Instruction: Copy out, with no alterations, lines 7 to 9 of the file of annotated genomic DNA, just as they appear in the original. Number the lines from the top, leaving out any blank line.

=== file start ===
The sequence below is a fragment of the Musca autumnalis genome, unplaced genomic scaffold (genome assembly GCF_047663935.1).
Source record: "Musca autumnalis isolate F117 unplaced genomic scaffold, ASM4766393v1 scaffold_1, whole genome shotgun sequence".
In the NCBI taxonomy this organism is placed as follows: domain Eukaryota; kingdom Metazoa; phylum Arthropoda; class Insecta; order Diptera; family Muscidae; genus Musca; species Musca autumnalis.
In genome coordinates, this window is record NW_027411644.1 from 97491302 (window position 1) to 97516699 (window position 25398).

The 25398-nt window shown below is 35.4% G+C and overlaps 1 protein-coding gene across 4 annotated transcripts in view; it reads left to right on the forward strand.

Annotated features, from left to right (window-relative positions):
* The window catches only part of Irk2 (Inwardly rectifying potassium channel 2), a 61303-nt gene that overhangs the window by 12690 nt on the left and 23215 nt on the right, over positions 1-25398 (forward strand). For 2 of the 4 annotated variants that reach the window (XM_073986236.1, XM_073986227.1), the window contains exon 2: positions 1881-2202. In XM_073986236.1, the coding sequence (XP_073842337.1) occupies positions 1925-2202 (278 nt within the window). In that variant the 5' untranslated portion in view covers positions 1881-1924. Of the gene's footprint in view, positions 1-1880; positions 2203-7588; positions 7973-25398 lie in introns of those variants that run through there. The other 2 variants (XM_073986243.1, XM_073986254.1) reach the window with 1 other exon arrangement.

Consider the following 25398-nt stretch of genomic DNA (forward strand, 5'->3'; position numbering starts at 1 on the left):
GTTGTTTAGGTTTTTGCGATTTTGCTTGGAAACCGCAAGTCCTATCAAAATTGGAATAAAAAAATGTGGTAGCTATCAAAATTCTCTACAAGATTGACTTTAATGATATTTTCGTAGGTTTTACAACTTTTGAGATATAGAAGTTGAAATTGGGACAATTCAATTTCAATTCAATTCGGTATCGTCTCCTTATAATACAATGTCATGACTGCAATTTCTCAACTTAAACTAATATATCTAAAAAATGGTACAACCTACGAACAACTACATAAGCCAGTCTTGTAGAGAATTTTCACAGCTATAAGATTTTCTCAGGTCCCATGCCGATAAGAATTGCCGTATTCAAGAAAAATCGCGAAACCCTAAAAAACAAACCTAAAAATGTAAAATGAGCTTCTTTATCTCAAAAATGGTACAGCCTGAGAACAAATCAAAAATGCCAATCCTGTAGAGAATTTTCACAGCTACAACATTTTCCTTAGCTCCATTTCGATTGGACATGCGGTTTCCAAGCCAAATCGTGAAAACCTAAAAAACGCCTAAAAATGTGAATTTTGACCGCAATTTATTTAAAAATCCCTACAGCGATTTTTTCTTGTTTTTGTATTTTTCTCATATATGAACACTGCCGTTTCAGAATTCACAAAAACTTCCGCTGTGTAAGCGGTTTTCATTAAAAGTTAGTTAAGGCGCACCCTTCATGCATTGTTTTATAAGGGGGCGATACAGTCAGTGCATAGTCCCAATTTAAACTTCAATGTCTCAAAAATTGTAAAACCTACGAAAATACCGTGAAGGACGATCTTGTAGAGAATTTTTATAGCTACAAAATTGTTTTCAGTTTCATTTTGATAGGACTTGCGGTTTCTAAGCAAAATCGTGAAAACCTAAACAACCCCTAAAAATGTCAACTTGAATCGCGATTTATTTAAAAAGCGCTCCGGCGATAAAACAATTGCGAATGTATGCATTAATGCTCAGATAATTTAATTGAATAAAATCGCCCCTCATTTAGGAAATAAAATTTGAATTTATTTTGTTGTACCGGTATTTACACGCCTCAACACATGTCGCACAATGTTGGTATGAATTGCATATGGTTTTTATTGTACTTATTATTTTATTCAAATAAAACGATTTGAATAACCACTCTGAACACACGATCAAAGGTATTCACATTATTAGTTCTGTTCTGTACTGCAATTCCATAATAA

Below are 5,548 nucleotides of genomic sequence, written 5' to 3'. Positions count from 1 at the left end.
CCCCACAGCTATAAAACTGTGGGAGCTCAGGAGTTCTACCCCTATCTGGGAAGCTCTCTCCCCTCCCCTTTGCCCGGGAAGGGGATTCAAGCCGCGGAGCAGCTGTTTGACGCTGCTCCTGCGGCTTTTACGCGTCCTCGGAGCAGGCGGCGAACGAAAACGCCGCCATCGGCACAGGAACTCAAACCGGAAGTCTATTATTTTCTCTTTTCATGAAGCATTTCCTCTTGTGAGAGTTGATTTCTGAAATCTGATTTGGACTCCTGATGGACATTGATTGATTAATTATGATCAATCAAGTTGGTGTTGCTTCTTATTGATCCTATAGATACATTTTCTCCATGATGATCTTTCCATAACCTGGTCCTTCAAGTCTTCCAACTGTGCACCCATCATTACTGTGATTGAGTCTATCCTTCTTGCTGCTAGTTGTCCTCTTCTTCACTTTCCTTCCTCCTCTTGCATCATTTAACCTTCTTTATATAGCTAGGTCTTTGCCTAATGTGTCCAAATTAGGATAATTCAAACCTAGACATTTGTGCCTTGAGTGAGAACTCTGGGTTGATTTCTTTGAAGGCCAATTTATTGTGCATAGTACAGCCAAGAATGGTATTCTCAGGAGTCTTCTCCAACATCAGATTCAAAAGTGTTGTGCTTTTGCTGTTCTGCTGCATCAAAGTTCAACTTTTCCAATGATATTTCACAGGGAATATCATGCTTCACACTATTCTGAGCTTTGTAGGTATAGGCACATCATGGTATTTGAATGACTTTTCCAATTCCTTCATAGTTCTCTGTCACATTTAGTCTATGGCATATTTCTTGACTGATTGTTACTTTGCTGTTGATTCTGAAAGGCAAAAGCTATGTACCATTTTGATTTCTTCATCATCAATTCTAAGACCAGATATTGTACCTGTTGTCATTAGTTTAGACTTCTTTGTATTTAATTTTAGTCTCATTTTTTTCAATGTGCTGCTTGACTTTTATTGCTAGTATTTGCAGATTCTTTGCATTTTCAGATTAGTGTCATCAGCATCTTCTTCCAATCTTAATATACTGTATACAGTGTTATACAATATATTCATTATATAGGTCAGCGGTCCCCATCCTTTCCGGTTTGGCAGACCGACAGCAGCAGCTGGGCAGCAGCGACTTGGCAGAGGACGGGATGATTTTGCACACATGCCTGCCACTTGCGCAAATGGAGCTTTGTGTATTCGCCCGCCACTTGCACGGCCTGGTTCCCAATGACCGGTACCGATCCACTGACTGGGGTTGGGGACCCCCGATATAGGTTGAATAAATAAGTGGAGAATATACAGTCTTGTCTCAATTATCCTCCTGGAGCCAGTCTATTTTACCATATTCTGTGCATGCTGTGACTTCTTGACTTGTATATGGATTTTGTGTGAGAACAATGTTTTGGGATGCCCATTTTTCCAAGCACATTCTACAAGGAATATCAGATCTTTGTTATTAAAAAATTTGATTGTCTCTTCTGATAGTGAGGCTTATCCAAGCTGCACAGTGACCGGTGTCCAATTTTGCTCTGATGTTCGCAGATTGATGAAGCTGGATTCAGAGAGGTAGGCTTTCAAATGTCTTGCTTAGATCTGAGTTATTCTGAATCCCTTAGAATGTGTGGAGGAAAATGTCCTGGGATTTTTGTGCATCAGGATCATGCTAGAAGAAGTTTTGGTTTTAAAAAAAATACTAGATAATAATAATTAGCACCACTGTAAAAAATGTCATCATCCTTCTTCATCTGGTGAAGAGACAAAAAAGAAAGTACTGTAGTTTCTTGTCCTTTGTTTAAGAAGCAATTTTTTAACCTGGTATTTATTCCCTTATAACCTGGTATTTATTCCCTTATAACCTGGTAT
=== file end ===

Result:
* The window catches only part of Irk2 (Inwardly rectifying potassium channel 2), a 61303-nt gene that overhangs the window by 12690 nt on the left and 23215 nt on the right, over positions 1-25398 (forward strand). For 2 of the 4 annotated variants that reach the window (XM_073986236.1, XM_073986227.1), the window contains exon 2: positions 1881-2202. In XM_073986236.1, the coding sequence (XP_073842337.1) occupies positions 1925-2202 (278 nt within the window). In that variant the 5' untranslated portion in view covers positions 1881-1924. Of the gene's footprint in view, positions 1-1880; positions 2203-7588; positions 7973-25398 lie in introns of those variants that run through there. The other 2 variants (XM_073986243.1, XM_073986254.1) reach the window with 1 other exon arrangement.

Consider the following 25398-nt stretch of genomic DNA (forward strand, 5'->3'; position numbering starts at 1 on the left):
GTTGTTTAGGTTTTTGCGATTTTGCTTGGAAACCGCAAGTCCTATCAAAATTGGAATAAAAAAATGTGGTAGCTATCAAAATTCTCTACAAGATTGACTTTAATGATATTTTCGTAGGTTTTACAACTTTTGAGATATAGAAGTTGAAATTGGGACAATTCAATTTCAATTCAATTCGGTATCGTCTCCTTATAATACAATGTCATGACTGCAATTTCTCAACTTAAACTAATATATCTAAAAAATGGTACAACCTACGAACAACTACATAAGCCAGTCTTGTAGAGAATTTTCACAGCTATAAGATTTTCTCAGGTCCCATGCCGATAAGAATTGCCGTATTCAAGAAAAATCGCGAAACCCTAAAAAACAAACCTAAAAATGTAAAATGAGCTTCTTTATCTCAAAAATGGTACAGCCTGAGAACAAATCAAAAATGCCAATCCTGTAGAGAATTTTCACAGCTACAACATTTTCCTTAGCTCCATTTCGATTGGACATGCGGTTTCCAAGCCAAATCGTGAAAACCTAAAAAACGCCTAAAAATGTGAATTTTGACCGCAATTTATTTAAAAATCCCTACAGCGATTTTTTCTTGTTTTTGTATTTTTCTCATATATGAACACTGCCGTTTCAGAATTCACAAAAACTTCCGCTGTGTAAGCGGTTTTCATTAAAAGTTAGTTAAGGCGCACCCTTCATGCATTGTTTTATAAGGGGGCGATACAGTCAGTGCATAGTCCCAATTTAAACTTCAATGTCTCAAAAATTGTAAAACCTACGAAAATACCGTGAAGGACGATCTTGTAGAGAATTTTTATAGCTACAAAATTGTTTTCAGTTTCATTTTGATAGGACTTGCGGTTTCTAAGCAAAATCGTGAAAACCTAAACAACCCCTAAAAATGTCAACTTGAATCGCGATTTATTTAAAAAGCGCTCCGGCGATAAAACAATTGCGAATGTATGCATTAATGCTCAGATAATTTAATTGAATAAAATCGCCCCTCATTTAGGAAATAAAATTTGAATTTATTTTGTTGTACCGGTATTTACACGCCTCAACACATGTCGCACAATGTTGGTATGAATTGCATATGGTTTTTATTGTACTTATTATTTTATTCAAATAAAACGATTTGAATAACCACTCTGAACACACGATCAAAGGTATTCACATTATTAGTTCTGTTCTGTACTGCAATTCCATAATAA